The Social Impact Bond Knowledge Box I produced for the Centre for Social Impact Bonds at the Cabinet Office (UK) includes contributions from many external individual contributors. It provides opportunity for users to comment on or suggest edits for each page and submit links to their own work in order to keep the resource up-to-date. It was inspired by these three examples of policy interactions with the public:
1. The White House has a petition site called ‘We the People’ that promises a response to petitions that raise over 25,000 signatures. In 2012, a petition to “Secure resources and funding, and begin construction of a Death Star by 2016” received the requisite signatures, and the White House used their humorous response to promote domestic innovations and the study of science, technology, engineering and maths.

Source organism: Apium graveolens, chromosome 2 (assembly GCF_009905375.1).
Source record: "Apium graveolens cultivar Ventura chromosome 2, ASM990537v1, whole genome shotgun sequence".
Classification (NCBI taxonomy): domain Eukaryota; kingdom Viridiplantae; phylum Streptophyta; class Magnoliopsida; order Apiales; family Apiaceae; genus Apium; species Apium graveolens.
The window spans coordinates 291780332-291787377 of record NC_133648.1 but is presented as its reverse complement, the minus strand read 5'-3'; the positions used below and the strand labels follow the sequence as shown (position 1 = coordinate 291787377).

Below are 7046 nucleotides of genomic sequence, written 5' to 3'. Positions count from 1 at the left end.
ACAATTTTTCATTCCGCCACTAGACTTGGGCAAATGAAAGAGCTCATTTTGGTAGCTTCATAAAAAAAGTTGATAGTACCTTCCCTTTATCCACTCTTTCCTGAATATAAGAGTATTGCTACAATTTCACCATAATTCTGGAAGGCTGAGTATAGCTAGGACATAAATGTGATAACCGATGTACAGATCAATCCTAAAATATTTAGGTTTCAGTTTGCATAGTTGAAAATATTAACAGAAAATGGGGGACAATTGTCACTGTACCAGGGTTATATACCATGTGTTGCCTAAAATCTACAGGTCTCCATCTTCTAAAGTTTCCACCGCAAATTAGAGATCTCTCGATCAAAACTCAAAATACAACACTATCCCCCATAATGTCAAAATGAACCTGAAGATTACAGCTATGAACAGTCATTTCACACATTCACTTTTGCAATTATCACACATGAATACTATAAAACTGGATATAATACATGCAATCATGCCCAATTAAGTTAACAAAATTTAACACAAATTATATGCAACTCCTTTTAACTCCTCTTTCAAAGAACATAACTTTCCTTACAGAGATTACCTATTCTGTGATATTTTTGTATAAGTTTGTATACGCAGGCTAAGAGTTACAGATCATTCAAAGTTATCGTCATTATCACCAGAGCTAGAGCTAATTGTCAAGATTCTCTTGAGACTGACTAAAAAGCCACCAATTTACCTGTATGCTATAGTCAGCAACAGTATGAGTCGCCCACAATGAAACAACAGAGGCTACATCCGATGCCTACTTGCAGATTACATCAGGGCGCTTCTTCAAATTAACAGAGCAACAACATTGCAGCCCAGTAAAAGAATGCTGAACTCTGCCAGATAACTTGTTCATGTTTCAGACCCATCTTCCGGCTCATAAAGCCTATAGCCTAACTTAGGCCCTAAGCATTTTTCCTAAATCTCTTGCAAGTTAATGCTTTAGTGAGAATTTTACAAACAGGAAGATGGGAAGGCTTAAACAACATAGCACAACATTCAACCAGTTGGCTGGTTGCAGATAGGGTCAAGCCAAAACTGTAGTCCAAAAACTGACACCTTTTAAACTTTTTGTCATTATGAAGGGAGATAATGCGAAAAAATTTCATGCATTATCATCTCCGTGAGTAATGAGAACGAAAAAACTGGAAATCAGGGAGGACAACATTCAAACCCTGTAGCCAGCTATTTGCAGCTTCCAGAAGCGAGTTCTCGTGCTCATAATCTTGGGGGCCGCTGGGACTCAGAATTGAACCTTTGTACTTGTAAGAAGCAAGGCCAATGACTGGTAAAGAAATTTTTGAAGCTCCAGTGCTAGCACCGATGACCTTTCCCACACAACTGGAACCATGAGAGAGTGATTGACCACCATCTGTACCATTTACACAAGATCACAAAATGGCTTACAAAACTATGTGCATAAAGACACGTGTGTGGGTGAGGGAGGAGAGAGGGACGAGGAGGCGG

2. In November last year the Cabinet Office (UK) launched an on-line consultation seeking public views on the new datasets code of practice that will be issued under Section 45 of FOIA. It set out the amendment with a comment box under each clause, inviting the public to make comments or specific edits. While the consultation helped the team refine the amendment in light of users’ responses, it was also intended as an educational exercise, to “make public authorities aware of their new responsibilities under the new FOIA ‘datasets’ sections.” The consultation is now closed.
3. The London Assembly encourages the public to take part in their processes by:
- Participating in consultations
- Suggesting something to investigate
- Putting a question to the Mayor
- Asking an Assembly Member to present a petition on their behalf
- Subscribing to their monthly ezine.
Check out Govloop’s Citizen Engagement Hub that’s packed with resource links and their guide Innovating at the Point of Citizen Engagement: Making Every Moment Count which includes seven inspirational stories.
What other examples are there of government crowd-sourcing their policy development?